The Hôtel de la Mer, was similar in some respects to the hotels that had been popular in the Catskill mountains during the mid-twentieth century. Those hotels were in what was known as the Borscht Belt. Jewish families, like my own, escaped the heat of the city for a week or two there and entertainments were provided: stand-up comedians like Milton Berle and Henny Youngman and others performed there as were, occasionally, plays on their way to Broadway. From all of these I was naturally excluded and left to stay alone in our room because of my young age.
As I have described in detail previously, the Hôtel had several areas, as a cruise ship might, each with its own dining room, theater, and gambling casino. Guests from one area were prohibited entry into another, for reasons I did not yet understand.
On more than one occasion, I found myself in one of the opulent theaters, entering the stage from the wings. At center stage was a long, beige corduroy couch upon which sat one or two other actors, each unknown to me, with their legs expectantly crossed. I had neither a conception of the plot nor the name of the play and absolutely no idea of what lines I was expected to recite.
I stood there in that moment, aware of my inability to play my assigned part, though I had a sincere desire to do so, and the confidence that I could, if only I had attended the rehearsals and had learned the lines of the character I was playing, none of which had been the case.
The blankness of my mind at that moment, the knowledge that the other actors relied upon me, and that the audience paid good money to see this play and expected to be enlightened or at least entertained by it, weighed heavily upon me and I was at a loss to know what to do or what to say. I knew this was my fault and that I would be cut no slack and would have to walk off the stage and suffer whatever derision or consequences would follow.
And then, as was often the case at the Hôtel, I found myself in an empty corridor with neither a key nor any recollection of how I got there or my room number, and moreover, no expectation that anyone would come to my rescue.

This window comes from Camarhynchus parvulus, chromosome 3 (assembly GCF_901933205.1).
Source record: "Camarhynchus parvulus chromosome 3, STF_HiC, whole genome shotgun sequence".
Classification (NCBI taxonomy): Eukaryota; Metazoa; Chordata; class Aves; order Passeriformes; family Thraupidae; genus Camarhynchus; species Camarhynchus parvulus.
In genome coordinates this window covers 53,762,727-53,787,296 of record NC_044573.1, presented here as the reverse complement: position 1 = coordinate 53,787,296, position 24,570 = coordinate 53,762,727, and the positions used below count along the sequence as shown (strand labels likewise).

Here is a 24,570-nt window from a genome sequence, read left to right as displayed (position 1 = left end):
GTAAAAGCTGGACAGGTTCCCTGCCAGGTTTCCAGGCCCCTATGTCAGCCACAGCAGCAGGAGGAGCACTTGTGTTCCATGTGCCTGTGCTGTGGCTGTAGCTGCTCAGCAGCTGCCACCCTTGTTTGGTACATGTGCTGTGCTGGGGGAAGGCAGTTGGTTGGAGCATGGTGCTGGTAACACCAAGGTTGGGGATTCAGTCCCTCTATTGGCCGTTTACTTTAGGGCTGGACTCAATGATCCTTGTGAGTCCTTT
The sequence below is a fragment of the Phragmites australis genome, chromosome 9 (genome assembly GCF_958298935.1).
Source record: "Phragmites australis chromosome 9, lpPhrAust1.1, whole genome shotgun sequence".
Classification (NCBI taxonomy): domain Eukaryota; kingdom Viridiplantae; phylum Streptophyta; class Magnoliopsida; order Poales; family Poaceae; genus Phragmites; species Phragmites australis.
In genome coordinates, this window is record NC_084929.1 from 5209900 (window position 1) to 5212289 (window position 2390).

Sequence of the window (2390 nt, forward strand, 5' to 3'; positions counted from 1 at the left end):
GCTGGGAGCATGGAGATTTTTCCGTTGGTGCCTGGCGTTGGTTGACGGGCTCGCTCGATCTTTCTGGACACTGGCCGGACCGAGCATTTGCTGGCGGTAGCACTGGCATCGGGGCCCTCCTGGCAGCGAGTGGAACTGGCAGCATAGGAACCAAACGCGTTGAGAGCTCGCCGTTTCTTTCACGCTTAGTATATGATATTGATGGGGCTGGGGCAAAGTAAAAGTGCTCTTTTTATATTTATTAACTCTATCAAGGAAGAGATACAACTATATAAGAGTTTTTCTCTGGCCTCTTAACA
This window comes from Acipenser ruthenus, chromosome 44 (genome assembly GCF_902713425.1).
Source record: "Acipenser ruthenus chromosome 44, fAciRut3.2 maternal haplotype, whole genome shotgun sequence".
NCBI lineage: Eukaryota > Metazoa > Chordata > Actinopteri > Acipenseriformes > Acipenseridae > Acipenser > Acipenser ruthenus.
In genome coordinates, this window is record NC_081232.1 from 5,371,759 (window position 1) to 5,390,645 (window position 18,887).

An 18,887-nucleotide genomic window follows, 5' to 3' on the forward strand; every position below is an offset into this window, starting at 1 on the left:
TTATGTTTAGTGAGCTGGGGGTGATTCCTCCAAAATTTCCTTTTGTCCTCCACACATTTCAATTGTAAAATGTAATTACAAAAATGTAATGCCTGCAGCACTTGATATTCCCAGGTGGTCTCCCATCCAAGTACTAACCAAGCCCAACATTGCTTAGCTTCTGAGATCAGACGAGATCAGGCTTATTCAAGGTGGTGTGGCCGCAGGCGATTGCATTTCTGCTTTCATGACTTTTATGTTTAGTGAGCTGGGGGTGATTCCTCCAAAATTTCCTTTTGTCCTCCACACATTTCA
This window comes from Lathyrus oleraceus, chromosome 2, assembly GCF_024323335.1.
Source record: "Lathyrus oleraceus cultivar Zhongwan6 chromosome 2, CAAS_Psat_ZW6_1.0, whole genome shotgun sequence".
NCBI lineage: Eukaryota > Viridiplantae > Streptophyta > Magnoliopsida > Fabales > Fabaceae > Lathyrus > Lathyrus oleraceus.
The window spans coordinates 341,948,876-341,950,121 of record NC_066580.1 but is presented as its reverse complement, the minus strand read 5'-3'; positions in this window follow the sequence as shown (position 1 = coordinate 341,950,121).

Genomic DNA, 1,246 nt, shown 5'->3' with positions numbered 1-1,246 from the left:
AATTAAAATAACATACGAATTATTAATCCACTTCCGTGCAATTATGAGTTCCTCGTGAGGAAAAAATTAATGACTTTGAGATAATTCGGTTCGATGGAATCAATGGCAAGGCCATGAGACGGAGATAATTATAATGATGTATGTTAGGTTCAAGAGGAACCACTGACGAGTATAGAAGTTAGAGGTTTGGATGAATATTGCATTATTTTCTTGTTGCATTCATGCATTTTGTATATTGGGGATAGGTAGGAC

This feeling was not an anomaly. From an early age I had the feeling, more, an absolute belief that there was a set of rules and definitions, a set of common understandings that were not only what I was expected to know but which were immutable. Unchangeable. Fungible only by some higher, wiser, authority, to which people in general were not privy and which were modified only when the authority decided that a rule or definition, or even, say, the number of letters in the alphabet, a speed limit, or what constituted a planet, might decree that change.
I had no comprehension of the source of that belief, and given that I was then an adult I felt quite at sea with the notion that I seemed powerless to determine my own actions and interact responsibly in uncomfortable situations, let alone keeping myself out of them in the first place.
And then, as chance would have it, one evening I found myself in the Hôtel’s well-curated library, standing before the tall bookcases that lined each of the four walls of the dimly lit room, every inch of which held books bound in the most exquisite leather in muted colors of deep green and crimson. And, as expected, each was printed in the original French. It was there that I first encountered the writings of Simone de Beauvoir.
I was so struck that evening, in reading her Ethics of Ambiguity, that I deigned not to sit down in any one of the several comfortable chairs placed around the room, standing, reading page after page, oblivious to the passage of time, until I had read the entire book.
On one page, I recall, another reader had underlined in light pencil a passage in which Beauvoir had written that, and I repeat her words here as best I can recall them, “as children we live in a world of ready-made values and established authorities. A world where obedience is demanded and we believe that the foundations of the world are secure and that our place in the world is naturally given and unchangeable.” Moreover, at one point she wrote that the words of wisdom we receive from our parents and other adults are expressed as if they were the juice squeezed fresh from a piece of ripe fruit.
Later in the book, Beauvoir explains that adolescence is the end of this idyllic era and that it initiates a time of moral decision-making. Through it we enter into the world of adults and, as adults we are called upon to reject the mysticism of childhood and to take responsibility for our freedom, our choices, and our actions.
I saw then, perhaps for the very first time, as I stood there in the duskiness of the hotel library, as if jolted awake from a satisfying slumber by Beauvoir’s writing of her own lived experience, that I, and here I pause in saying this for obvious reasons, that I had never accepted the transition from childhood into true adulthood, and that all the while in my experiences in the Hôtel, my sense of bafflement and helplessness, were mired in an agonizingly long period of quasi adolescence and that I might someday, through my own will, find my way out of the Hôtel and the absurdity of my time there.